Ninth, you don’t even need libX11 built as a libxcb wrapper to run Kaffeine (which uses libX11 through Qt) with xcb output. libxcb was designed this way; you have two connections between the client (Kaffeine) and the X11 server, one for libX11, one for libxcb. Of course if you have libX11 built as a wrapper for libxcb, you’d get just one connection, and the code from libX11 would be disappearing. But this does not mean that a pure libX11 would break Kaffeine; it would just use more resources. On the bright side, it wouldn’t crash your Konqueror with 20 tabs open if you end up in a site that has embedded video.
And for what concerns “installing libxcb without reason”, the reason I gave you already, it’s not like I’m forcing it on anybody, the xcb USE flag can still be disabled if you don’t want to use it. It’s no more and no less as any other default USE flags. Or should I say that having the cairo USE flag enabled by default in the profile is making me install cairo without reason, as I don’t want to use it?
(And no, I don’t want cairo disabled by default; I actually have the cairo USE flag enabled in my system, and I wanted to look at cairo more deeply one day, I just wanted to take an example from some GNOME-needed technology, just because it seems to me like at least one of the two complainers might not be interested in xcb because it’s simply used by KDE applications at the moment.)
(Actually, gxine in Mercurial should also supports XCB, because, mind what, it works also better…)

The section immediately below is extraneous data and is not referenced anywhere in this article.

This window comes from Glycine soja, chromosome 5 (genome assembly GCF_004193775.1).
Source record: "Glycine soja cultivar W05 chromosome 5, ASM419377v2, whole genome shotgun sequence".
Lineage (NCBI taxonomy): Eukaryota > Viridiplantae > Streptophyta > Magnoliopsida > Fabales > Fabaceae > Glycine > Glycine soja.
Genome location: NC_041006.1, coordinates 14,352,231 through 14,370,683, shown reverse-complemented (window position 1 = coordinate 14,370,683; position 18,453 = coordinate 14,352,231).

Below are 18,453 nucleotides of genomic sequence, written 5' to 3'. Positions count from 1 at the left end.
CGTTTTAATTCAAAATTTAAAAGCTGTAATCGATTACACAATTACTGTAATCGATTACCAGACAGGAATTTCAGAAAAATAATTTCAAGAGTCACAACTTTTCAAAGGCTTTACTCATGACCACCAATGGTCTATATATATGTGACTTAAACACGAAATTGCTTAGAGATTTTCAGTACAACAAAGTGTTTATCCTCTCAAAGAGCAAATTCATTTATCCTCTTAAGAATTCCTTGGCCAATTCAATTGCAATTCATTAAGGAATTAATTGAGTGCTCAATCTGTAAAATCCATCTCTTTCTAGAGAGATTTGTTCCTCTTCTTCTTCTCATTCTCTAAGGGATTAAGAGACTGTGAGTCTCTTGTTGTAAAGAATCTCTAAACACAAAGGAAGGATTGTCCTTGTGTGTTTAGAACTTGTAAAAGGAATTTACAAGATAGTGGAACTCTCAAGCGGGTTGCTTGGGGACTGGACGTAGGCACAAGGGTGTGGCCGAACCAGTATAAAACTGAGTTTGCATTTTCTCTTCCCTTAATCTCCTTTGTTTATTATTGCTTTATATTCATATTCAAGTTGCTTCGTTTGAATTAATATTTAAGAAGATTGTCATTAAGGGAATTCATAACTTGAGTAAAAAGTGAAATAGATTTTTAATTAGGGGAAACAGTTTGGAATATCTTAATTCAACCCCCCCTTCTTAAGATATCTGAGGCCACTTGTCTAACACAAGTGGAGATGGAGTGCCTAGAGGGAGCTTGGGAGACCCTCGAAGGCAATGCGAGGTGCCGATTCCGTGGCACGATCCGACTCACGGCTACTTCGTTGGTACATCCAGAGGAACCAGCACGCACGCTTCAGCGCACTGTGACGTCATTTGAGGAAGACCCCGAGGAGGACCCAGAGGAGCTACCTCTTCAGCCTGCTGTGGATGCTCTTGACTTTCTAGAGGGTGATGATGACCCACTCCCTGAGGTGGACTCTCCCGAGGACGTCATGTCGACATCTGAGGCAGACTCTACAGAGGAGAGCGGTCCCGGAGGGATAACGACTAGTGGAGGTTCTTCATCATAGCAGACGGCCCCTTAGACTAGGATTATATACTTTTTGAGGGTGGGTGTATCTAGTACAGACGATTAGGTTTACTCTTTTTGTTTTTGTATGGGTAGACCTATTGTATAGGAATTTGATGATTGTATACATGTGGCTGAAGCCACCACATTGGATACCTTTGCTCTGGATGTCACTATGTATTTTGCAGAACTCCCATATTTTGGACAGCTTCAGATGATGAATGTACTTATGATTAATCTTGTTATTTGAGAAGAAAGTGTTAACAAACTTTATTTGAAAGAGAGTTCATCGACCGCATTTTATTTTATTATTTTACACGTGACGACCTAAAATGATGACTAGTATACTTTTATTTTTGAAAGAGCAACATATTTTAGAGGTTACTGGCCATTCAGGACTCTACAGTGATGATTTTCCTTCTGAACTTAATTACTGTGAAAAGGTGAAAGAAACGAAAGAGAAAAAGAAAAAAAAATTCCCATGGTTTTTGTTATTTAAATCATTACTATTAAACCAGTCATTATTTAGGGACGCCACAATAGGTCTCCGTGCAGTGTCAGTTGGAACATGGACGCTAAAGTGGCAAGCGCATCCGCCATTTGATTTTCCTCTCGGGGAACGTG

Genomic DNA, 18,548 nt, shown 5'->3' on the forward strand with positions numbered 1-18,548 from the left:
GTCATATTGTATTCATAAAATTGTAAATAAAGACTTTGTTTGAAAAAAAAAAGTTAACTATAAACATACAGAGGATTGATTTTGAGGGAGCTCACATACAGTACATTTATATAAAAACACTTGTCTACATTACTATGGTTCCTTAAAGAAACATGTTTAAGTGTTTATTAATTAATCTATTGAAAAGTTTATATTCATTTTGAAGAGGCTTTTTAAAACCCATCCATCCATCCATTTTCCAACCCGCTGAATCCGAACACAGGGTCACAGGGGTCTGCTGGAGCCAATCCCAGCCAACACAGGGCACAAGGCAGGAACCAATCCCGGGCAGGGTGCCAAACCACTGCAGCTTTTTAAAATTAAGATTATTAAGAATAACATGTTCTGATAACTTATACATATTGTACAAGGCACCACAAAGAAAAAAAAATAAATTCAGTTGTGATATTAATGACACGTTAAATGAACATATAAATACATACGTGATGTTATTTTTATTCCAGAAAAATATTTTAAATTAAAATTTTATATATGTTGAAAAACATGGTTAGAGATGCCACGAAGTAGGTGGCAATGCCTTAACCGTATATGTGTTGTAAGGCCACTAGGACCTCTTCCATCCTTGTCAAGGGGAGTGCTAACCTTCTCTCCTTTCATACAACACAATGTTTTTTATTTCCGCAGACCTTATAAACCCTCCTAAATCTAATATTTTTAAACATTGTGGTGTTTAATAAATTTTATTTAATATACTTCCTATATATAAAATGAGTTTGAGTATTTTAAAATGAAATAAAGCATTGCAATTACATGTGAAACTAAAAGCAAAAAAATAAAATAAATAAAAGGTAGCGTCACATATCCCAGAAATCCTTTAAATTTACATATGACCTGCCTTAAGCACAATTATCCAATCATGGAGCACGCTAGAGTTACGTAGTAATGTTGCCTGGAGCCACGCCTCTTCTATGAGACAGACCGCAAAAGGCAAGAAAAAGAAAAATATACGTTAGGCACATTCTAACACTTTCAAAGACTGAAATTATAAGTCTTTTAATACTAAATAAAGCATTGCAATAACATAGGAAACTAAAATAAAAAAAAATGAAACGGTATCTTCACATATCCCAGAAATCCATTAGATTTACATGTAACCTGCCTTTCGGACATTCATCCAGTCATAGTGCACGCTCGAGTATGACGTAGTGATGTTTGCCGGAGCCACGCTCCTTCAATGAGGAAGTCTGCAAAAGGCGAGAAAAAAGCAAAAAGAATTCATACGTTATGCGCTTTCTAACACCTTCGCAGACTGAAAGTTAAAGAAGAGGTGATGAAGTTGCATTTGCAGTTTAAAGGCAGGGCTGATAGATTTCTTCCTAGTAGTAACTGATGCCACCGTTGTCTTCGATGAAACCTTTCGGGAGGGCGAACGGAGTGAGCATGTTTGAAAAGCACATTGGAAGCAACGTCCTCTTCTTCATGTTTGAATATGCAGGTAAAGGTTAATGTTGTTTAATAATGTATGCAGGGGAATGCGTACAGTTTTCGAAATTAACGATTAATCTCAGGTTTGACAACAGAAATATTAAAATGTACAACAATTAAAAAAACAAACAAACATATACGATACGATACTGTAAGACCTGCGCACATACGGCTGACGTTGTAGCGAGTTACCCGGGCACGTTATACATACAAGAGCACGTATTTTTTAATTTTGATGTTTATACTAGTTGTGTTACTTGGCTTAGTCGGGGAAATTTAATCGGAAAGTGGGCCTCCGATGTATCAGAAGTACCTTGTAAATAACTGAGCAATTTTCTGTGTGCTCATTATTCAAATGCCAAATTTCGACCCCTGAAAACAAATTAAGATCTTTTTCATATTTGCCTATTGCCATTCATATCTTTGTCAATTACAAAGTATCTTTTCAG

P.S.: if you just say “it’s broken and I don’t want to try again”, then I’m just going to ignore you. From now on. Forever.
Very nice article. Is there some documentation about xcb available online? I only remember that it made problems in the beginning times when support appeared. Don’t know wheter I’d gain anything by enabling it now…
So please close bug #174434 so users actually dare to report bugs about xcb…
So if I understand this correctly, the use flag on xlib enables a sort of proxy to translate “normal” x11 to xcb? And this is in fact causing issues with java for example?
The protocol is always the same, xcb simply has a nicer interface to the X11 protocol than Xlib (libX11).libX11 built with xcb USE flag implements the Xlib interface on top of xcb calls. XCB interface is asynchronous and has better locking capabilities, so it’s a gain in cleanness and performance.Unfortunately Java has a very very very old version of libXinerama built-in, which does not perform locking correctly. While libX11 (Xlib) always ignored that problem, XCB asserts out. The problem is that a mutex that is not held is being released, usually.So the problem lies in Java’s code, libXCB only shows it as a real problem.But again, xcb on xine-lib will _never_ break Java nor anything else.
So if you use Java it’s a bad idea to enable it on libX11 unless it’s fixed in Java. Let me guess… it’s unlikely that Java will be fixed soon?
No, it’s still a good idea to use xcb.Just use the environment variable LIBXCB_ALLOW_SLOPPY_LOCK=1 for your java apps.
And it’s fixed already in Java: OpenJDK has it fixed for a while now as they don’t use an internal copy of libXinerama anymore, but link the system’s one (i’ve been sending them patches on similar ideas for a while when OpenJDK first started, that one was taken more to the extreme that I asked 😛 – I simply suggested a switch to use internal or system – I’m happy with the result).
The new git compiz-fusion currently uses xcb too.